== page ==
Complete dentures replace all the teeth in a given arch, while a partial denture fills in the spaces created by missing teeth and prevents other teeth from changing position.
Candidates for complete dentures have lost most or all of their teeth or have major periodontal disease or unrestorable cavities in most or all of the teeth in the arch. A denture improves chewing ability and speech when compared to having no teeth, but in general will never let you chew as well as your natural teeth. As it provides support for facial muscles, it will greatly enhance the facial appearance and smile.
Complete or full dentures are made when all of your natural teeth are missing. You can have a full denture on your upper or lower jaw, or both.
Complete dentures are called “immediate” or “conventional” according to when they are made and when they are inserted into the mouth. Immediate dentures are actually made from models obtained while you still have some teeth and are inserted immediately after the extraction of those remaining teeth. An advantage of immediate dentures is that the wearer does not have to be without teeth during the healing period. Doing so however requires a certain amount of guesswork as to what shape the bone and gums will be once the teeth are removed. Additionally, the bone and gums likely will shrink over time, especially during the period of healing in the first six months after the removal of teeth. When this happens the denture becomes looser fitting as the denture does not change shape to remain in close proximity to the gums. In order to change the shape of the denture and get the fit tighter, a rebase or reline is done, adding a new layer of acrylic to the inside of the denture. A conventional denture is what is made anytime the denture is made in the absence of teeth and all healing has already occurred. Advantages of making the denture after healing include a better fit and for a longer period of time as well as the ability to do what is called a “wax try-in”. In a wax try-in the teeth which will be used in the denture are set into a pink wax denture which enables seeing exactly what they will look like and how they fit against the teeth in the opposing arch. If they are too short, too long, not the right color or don’t fit the other teeth well, the wax can be melted, and the teeth repositioned until it is just what you want. This cannot be done for an immediate denture since there are teeth still in the way.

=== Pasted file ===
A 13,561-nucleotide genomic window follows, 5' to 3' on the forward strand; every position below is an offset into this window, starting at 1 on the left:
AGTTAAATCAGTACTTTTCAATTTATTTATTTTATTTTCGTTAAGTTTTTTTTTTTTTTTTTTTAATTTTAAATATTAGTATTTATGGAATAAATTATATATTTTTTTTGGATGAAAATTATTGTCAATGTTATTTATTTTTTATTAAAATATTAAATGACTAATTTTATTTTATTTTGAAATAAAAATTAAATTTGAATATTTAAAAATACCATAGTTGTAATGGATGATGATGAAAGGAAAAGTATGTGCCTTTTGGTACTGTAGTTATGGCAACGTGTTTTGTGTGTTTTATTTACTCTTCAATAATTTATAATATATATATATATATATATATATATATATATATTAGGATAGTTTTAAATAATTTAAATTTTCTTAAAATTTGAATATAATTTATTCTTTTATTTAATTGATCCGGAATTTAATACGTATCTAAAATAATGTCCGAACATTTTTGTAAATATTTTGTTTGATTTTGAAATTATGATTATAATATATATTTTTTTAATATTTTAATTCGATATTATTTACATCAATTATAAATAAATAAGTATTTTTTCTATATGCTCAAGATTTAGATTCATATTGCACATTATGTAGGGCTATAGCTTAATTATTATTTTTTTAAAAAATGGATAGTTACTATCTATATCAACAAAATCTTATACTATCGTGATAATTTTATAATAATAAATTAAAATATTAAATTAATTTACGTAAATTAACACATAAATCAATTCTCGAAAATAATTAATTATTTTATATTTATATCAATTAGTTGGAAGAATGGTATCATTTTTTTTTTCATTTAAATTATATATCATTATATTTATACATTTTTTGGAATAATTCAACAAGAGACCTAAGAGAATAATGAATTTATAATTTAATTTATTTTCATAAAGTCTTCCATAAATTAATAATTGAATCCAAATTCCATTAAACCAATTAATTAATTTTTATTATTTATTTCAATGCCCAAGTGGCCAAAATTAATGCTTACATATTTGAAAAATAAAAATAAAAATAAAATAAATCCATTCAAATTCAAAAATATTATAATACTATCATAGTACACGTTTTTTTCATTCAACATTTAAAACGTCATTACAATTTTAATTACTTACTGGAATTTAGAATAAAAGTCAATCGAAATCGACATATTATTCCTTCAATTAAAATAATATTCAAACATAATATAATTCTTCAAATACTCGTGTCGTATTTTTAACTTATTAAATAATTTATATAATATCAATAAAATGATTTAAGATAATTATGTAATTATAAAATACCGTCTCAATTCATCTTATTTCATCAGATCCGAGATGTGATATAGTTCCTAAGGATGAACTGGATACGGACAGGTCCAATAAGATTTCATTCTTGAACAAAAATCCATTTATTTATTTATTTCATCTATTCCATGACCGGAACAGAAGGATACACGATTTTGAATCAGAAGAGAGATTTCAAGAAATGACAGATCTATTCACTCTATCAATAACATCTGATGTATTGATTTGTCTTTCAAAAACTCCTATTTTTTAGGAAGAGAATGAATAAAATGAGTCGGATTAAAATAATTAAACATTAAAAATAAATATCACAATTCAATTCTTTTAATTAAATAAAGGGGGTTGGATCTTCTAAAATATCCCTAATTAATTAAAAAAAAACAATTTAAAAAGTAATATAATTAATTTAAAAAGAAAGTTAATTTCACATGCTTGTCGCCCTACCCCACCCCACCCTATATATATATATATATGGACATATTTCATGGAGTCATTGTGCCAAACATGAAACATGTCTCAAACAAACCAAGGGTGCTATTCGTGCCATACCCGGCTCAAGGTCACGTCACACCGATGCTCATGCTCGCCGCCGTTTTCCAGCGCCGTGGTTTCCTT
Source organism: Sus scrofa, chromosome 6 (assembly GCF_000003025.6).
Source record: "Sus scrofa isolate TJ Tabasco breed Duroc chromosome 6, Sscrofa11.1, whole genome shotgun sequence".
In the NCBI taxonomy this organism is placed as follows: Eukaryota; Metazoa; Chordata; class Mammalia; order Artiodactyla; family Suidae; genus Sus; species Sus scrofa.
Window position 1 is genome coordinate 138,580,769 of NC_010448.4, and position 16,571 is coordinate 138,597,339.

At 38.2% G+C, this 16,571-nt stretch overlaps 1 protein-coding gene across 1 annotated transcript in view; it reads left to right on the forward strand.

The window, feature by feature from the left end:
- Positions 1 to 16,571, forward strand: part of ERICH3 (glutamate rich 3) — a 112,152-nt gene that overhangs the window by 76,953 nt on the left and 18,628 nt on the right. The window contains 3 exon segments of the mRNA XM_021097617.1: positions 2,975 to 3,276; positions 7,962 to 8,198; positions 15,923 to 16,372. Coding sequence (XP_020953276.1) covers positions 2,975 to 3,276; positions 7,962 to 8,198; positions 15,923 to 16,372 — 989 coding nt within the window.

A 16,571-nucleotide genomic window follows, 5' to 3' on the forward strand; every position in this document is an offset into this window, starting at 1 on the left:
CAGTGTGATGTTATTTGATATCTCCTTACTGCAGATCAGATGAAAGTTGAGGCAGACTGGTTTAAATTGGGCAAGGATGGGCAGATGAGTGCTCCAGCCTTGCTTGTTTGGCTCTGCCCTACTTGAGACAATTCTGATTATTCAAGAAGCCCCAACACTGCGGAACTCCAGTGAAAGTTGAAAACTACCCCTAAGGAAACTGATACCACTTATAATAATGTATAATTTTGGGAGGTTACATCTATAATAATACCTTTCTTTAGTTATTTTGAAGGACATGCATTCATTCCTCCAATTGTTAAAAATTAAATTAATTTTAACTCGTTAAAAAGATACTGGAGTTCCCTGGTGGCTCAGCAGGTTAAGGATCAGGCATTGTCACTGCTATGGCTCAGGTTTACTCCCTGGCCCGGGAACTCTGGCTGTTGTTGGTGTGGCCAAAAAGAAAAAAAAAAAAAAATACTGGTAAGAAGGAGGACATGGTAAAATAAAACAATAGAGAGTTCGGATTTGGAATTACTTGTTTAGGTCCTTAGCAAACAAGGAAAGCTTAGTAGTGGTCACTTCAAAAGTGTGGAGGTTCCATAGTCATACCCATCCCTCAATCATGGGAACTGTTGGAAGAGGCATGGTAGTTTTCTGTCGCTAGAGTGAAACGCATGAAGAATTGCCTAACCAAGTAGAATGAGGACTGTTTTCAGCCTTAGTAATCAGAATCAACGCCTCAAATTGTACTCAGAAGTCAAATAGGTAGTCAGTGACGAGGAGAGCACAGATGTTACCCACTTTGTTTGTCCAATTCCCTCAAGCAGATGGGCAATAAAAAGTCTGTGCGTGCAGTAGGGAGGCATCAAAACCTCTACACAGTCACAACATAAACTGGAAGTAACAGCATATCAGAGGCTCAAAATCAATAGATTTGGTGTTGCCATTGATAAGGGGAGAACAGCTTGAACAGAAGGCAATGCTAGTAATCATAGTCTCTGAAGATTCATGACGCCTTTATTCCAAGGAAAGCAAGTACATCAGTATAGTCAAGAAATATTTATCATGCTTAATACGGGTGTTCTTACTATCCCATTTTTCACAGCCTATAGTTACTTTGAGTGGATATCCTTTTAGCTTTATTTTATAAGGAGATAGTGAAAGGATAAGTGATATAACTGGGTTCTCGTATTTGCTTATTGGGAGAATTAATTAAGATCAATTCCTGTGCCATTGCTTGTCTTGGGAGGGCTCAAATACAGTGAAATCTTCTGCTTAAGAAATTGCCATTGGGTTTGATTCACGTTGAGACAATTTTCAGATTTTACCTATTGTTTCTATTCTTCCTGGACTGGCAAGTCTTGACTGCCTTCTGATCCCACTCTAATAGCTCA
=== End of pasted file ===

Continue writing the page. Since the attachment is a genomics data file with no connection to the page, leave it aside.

An overdenture is a removable denture that fits over a small number of remaining natural teeth or implants. The natural teeth must be prepared to provide stability and support for the denture.